When we use the word we mean a kind of a mad axe-murder set apart from society. Alfred Hitchcock, Thomas Harris, and Bret Easton Ellis have given us the timid psychopath, the charming psychopath and the slick psychopath underlining the fact that psychopaths can come in many forms but the word is always linked in our minds to murder.

This is a problem for people who study “psychopathy” because the personality disorder itself was not medically defined as being linked to violence. Some psychopathy researchers used the term “sociopath” to try get around the horrific connotations. In the precise world of medical research licence is given for the terms to be used interchangeably.

It is thought that psychopathy is caused by a misfiring in the brain so the unconditioned fear stimulus in the medulla oblongata does not work in some people as it does in what we call “normal” people.

Because of this they lack the ability to comprehend how other people have fear, and so in some cases they think that other people’s emotional states are a facade. They cannot feel what it is like to be someone else, because they cannot feel or at least a large amount of feeling is not open to them.

Most people do not understand the ramifications of that (including myself) until they are spelled out.

A psychopath has no empathy. They don’t feel bad about bad things they do.

How to find out if you are a psychopath?

According to author and Harvard lecturer Martha Stout you are not a psychopath if you have enough sense of your feelings to ask if you are one.

So worry not, dear reader.

Stout’s book The Sociopath Next Door postulates that one in a hundred of the general population is a sociopath and that the condition is much more common than we give it credit for.

Stout’s research presents us with the sociopath as a mimic and as a Little Hitler. They try to copy other people’s emotions to fit in with society not because of a need to join society but to try exploit society to control their part of it.

If by now you are thinking that you know a half a dozen psychopaths then you are not alone and owe it to yourself to read Jon Ronson’s The Psychopath Test. Ronson learns how to spot psychopaths from the man who wrote the checklist that defines what psychopathy is: Robert Hare. The list is the PCL-R and when answering the twenty questions on it one can spot a psychopath.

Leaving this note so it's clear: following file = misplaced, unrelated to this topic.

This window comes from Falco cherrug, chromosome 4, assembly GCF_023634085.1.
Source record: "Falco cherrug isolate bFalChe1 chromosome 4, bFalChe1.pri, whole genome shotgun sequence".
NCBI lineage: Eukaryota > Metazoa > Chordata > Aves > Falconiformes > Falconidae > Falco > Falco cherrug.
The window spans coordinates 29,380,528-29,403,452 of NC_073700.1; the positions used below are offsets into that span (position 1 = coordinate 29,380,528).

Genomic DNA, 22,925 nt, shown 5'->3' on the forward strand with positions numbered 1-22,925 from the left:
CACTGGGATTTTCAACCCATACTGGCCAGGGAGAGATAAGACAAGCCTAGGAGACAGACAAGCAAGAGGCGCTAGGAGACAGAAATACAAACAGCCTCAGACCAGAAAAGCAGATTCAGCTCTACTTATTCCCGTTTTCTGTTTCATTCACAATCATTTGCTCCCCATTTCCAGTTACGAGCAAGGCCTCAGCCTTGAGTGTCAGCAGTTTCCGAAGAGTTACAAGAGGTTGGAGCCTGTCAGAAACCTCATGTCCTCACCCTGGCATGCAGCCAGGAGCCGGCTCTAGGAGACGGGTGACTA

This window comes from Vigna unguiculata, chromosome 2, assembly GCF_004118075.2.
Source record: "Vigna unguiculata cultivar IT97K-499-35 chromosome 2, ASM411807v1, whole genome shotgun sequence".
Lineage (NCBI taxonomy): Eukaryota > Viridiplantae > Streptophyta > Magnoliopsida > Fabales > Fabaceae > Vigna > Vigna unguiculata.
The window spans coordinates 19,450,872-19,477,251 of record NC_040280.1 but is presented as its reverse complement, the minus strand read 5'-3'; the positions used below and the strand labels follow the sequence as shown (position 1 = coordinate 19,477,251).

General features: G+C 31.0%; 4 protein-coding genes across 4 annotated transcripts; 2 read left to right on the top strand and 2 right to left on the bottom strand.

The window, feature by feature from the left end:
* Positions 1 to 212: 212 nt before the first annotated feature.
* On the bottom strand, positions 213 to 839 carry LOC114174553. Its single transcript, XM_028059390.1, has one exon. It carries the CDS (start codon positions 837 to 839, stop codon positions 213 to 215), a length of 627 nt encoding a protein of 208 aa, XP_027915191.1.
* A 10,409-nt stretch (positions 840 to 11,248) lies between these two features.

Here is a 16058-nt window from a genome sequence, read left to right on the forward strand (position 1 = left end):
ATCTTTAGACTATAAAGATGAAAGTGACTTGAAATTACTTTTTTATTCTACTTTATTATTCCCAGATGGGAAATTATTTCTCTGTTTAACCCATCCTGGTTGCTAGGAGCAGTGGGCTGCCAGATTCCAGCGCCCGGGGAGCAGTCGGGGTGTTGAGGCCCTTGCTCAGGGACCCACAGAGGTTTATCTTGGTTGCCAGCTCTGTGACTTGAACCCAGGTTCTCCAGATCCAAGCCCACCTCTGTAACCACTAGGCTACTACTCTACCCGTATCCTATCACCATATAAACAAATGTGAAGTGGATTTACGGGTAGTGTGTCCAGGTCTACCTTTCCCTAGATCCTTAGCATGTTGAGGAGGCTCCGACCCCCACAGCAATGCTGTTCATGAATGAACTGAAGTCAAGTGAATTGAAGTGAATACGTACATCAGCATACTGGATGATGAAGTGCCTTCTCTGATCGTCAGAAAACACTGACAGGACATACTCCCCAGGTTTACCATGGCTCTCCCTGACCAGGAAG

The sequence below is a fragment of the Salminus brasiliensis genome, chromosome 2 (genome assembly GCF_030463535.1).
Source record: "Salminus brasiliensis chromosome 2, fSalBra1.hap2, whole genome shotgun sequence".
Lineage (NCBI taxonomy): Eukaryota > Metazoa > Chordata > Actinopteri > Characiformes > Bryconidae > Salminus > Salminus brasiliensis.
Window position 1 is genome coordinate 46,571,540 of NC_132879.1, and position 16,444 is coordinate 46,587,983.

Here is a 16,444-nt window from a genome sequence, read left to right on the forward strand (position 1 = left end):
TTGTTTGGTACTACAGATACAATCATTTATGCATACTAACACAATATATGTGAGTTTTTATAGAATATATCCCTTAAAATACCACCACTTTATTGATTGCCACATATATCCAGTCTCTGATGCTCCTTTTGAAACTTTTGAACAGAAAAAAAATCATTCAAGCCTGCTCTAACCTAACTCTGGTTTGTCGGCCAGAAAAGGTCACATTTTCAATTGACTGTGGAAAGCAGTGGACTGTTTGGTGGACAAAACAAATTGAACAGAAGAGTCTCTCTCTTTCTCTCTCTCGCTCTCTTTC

And when Bradford City play Shrewsbury in the first game of next season we can expect a crowd of around fifteen thousand people you will have plenty of practice because – as I promised and as Stout suggests – you will willingly get together with around 150 psychopaths.

Why Mark Lawn is not a psychopath

The ability to empathise is what stops people from doing all manner of things.

It is what stops you cutting queues in traffic understanding how angry people cutting queues in traffics makes you. Its what stops you from cutting the throat of someone who does cut a queue because not only can you imagine how horrible murder is, you always imagine how bad the family would feel, and how bad prison would feel for you, and you going to prison would effect for your family.

Of course if you do not feel empathy you might cut the queue. In fact having no empathy allows you to cut all sorts of things. Like jobs. Being good in business is about making hard decisions – or so the cliche goes – but decisions like who to put out of work are far easier if the person making the decision does not think about the emotional effects on the person out of work, on their family, on their community.

In fact a lot of the business cliches are about removing emotion from the world of work. “Leave it at home”, “Don’t bring it to the Office” and so on. You can hear phrases like this banded about every office and not by the percentage of people who are psychopaths but by many people. The workplace in this sense he been shaped to lack empathy by people who have no empathy.